Deus ex machina arrives shortly after, however, in the form of a phone call from Bubba, who has since moved to L.A. to pursue his music career. A popular rock star has heard “Love on the Rocks” and wants to record it, but the catch is that Diamond must fly out to L.A. For two weeks. Tomorrow!

But the timing couldn’t be worse. It’s the night of a big celebration at the Shul for Pop. Diamond breaks the news to his father. “You’ll never come back,” Olivier cries. Diamond dances “Hava Nagila” with his sobbing father, kisses his distraught wife goodbye as she’s whisked past him in the circle dance, and Pan Ams it to the West Coast. He’s greeted by the Rock Star’s agent, Molly Bell, who quickly bonds with Diamond when she tells him her name is really Molly Bellengocavella.

The Rock Star (picture a slightly less punked out, somewhat disco version of Billy Idol) wants to record “Love on the Rocks” as a rock song, not the ballad Diamond had intended it to be. During a break after a temper tantrum the Rock Star throws because he wants the band to give him “more boom-boom-boom,” Diamond offers to sing it for him as a ballad. The Rock Star is unimpressed and fires him, but Molly sees that Diamond is the real deal and makes it her mission to make him the star he’s clearly meant to be. But can it be done in two weeks? Turns out it can, thanks to Bell’s indefatigable machinations. Diamond gets booked as the opening act for Zany Grey. The audience goes wild. A star is born. But the thrill is short. Rivka, Diamond’s wife, has arrived for the performance and is looking on from the wings as a clearly enraptured Molly Bell snaps photos.

Rivka confronts Molly Bell and the conversation goes something like this:

Rivka: “You and Jess have done so much these two weeks. I wonder if there’s anything more you’ve done that he hasn’t told me about?”

Bell: “I offered him my body, but he settled for a pizza.”

Rivka: “You don’t understand, our life. It’s bigger than this. It’s tradition. It’s who we are. It’s in our blood.”

Bell: “I don’t understand the hold you people have on him.”

Diamond, having tasted the intoxicating nectar of success, is hooked. Also, he’s wearing a very snazzy purple shirt unbuttoned to the navel to best reveal his swarthy chest hair (not to be outdone by his winged hairdo and mutton chops).

It’s over for Diamond and Rivka. Rivka will return to the traditional life she loves. Diamond will stay in California to pursue his dream. There will be a divorce. But it’s okay. Rivka is at peace with it. “I have everything I want,” she claims, which conveniently frees Diamond up to pursue his newfound success and his attraction to Molly Bell. Liberated of his old-world wifely impediment (we never see Rivka again), his career takes off. He cuts an album. He and Molly are a couple. She wears a white napkin on her head and waves her hands over the candles. She makes him a ham. But Jewish people can’t eat ham! She covers her face with her hands in embarrassment upon realizing her adorable mistake.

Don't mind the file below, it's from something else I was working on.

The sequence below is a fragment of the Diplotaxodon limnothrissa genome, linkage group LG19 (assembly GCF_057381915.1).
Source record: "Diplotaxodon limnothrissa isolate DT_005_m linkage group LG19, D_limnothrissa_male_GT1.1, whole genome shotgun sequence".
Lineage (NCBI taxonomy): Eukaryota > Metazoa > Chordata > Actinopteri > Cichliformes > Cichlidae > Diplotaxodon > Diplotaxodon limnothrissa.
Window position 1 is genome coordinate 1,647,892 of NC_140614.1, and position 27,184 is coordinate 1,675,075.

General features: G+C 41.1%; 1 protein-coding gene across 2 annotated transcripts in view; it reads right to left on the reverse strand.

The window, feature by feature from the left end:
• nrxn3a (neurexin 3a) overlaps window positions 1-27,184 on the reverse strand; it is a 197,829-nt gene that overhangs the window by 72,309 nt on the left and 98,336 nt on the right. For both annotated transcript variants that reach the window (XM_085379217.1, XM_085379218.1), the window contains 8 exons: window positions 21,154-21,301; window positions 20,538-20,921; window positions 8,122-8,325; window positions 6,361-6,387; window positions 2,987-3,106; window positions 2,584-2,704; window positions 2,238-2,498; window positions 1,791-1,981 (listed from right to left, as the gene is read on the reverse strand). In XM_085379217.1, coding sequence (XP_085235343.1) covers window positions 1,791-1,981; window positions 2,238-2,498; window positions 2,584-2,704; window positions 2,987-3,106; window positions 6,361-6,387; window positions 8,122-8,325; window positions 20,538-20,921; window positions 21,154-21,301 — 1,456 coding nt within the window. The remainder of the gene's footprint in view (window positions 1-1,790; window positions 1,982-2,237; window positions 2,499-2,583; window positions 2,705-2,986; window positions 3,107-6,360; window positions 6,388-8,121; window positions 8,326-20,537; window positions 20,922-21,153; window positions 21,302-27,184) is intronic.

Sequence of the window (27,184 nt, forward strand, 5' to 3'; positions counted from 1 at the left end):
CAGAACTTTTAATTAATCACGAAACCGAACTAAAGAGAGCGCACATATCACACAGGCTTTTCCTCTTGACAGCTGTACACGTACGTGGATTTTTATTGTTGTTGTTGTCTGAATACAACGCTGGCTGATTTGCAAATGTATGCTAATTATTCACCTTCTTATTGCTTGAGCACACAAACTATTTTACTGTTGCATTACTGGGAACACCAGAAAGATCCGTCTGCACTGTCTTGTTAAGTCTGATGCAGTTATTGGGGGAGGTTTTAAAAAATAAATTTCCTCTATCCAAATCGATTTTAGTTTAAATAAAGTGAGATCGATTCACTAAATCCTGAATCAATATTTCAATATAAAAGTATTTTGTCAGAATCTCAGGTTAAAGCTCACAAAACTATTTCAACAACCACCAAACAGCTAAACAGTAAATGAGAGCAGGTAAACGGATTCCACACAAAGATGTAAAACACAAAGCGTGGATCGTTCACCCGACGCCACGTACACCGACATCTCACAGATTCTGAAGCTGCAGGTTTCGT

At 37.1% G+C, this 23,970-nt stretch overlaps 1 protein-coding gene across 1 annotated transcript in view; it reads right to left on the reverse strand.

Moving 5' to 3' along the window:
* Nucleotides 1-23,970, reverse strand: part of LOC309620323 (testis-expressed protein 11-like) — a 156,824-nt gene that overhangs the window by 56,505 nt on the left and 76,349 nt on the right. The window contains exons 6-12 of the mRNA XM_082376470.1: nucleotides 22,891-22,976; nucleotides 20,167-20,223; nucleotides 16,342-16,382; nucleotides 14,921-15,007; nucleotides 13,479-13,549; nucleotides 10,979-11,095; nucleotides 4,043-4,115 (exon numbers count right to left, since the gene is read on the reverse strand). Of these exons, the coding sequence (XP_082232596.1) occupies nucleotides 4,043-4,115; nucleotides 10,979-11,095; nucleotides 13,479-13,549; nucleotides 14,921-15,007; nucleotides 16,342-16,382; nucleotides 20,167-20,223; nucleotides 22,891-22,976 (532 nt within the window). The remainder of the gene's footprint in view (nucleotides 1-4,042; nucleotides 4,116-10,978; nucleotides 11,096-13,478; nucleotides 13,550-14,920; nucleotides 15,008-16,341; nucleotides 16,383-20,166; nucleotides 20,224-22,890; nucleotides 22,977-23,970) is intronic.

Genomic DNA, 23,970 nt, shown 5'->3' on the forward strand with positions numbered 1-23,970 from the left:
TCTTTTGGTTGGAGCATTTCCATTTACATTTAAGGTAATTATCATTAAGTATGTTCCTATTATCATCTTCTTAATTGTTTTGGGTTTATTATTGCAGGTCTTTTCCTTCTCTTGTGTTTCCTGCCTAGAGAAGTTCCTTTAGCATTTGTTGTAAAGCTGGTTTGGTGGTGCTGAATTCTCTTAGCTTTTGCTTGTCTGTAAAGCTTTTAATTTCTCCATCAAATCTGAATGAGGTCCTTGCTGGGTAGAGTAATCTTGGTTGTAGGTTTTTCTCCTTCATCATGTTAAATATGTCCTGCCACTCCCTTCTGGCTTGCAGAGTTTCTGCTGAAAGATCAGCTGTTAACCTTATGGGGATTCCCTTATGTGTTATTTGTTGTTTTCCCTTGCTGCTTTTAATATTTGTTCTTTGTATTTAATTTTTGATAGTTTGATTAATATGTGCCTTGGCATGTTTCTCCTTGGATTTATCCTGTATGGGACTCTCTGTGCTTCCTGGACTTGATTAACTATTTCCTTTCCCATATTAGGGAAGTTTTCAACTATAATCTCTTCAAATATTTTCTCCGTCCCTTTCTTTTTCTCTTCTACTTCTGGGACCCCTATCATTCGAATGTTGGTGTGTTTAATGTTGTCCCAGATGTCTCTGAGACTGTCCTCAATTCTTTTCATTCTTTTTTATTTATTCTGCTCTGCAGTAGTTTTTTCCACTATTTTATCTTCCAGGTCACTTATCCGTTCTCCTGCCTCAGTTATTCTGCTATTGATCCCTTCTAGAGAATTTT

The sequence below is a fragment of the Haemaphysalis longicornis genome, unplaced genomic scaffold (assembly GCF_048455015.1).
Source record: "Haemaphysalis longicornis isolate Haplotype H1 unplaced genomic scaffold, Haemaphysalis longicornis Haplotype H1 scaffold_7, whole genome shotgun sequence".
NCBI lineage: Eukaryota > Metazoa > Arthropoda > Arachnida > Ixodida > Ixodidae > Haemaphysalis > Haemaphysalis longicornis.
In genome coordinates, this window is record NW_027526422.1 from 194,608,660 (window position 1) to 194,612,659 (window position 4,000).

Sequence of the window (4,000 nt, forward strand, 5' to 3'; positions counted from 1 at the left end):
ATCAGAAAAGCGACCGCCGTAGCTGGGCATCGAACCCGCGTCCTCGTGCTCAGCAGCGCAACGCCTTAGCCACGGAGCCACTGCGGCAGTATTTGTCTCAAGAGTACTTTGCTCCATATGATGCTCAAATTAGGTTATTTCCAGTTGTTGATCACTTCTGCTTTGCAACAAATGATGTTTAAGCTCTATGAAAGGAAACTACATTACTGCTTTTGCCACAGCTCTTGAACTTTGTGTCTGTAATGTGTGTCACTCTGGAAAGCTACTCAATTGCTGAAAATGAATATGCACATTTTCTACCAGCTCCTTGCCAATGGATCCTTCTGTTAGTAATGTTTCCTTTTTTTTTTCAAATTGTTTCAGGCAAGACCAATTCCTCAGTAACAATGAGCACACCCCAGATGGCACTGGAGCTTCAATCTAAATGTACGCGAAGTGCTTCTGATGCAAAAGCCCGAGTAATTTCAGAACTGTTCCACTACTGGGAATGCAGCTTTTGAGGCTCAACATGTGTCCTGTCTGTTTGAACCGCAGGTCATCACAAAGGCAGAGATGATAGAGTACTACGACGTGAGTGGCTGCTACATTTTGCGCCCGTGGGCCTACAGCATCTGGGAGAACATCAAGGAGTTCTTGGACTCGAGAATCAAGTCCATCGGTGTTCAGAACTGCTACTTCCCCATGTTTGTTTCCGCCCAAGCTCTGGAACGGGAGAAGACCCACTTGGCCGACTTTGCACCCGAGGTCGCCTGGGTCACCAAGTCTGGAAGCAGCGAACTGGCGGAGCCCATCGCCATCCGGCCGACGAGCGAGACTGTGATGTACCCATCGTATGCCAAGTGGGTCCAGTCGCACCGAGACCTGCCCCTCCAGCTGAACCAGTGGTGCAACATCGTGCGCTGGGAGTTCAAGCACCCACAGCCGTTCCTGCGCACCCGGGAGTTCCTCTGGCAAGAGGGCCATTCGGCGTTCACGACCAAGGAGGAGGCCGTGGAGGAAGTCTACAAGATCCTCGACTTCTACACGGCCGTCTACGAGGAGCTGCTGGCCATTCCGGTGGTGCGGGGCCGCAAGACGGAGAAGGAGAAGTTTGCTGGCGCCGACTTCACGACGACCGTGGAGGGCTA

Then Papa ruins everything when he unexpectedly shows up at Diamond’s door one sunny California afternoon (no one in this family announces when they are traveling across the country to drop in on Diamond). “No piazza, no gondolas? And this is Venice?,” says the addled Olivier. “Come in, Pop,” says Diamond.  But lo, there is no thing on the door that Jewish people kiss (which I now know is a Mezuzah), which signals the first sign of trouble. The second, and the breaking point, is when Bell shows up holding two bags of groceries. It’s clear they are living together. In sin. “I haff no son!” cries Papa as he rips his coat, signaling that Diamond is now dead to him. Also it’s pretty impressive that he can rip that wool with his bare hands. It looks like a pretty high-quality, strong weave.

Riddled with guilt and battling his inner demons, Diamond lashes out at his band mates and Molly Bell. “I don’t need any of you” he says as he storms out, jumps into his convertible mustang, and floors it out of the parking lot, forcing another car off the road and a nearby police officer to run over, arms waving, left to stare in disbelief. Diamond speeds away leaving a cloud of dust behind on his quest to find himself, which involves a very prolonged shot of him driving down the highway, the wind whipping through his magnificent hair. That's until he runs out of gas, abandons the mustang on the side of the road (but not before trying in vain to start it a few times—as if running out of gas didn’t occur to him), grabs his leather jacket, thumbs it and hitches rides with big rig truckers, whom he entertains with his guitar. He also grows a full-on country and western beard, acquires himself a full-gallon cowboy hat and boots, and travels with only a small duffle bag and his guitar for company.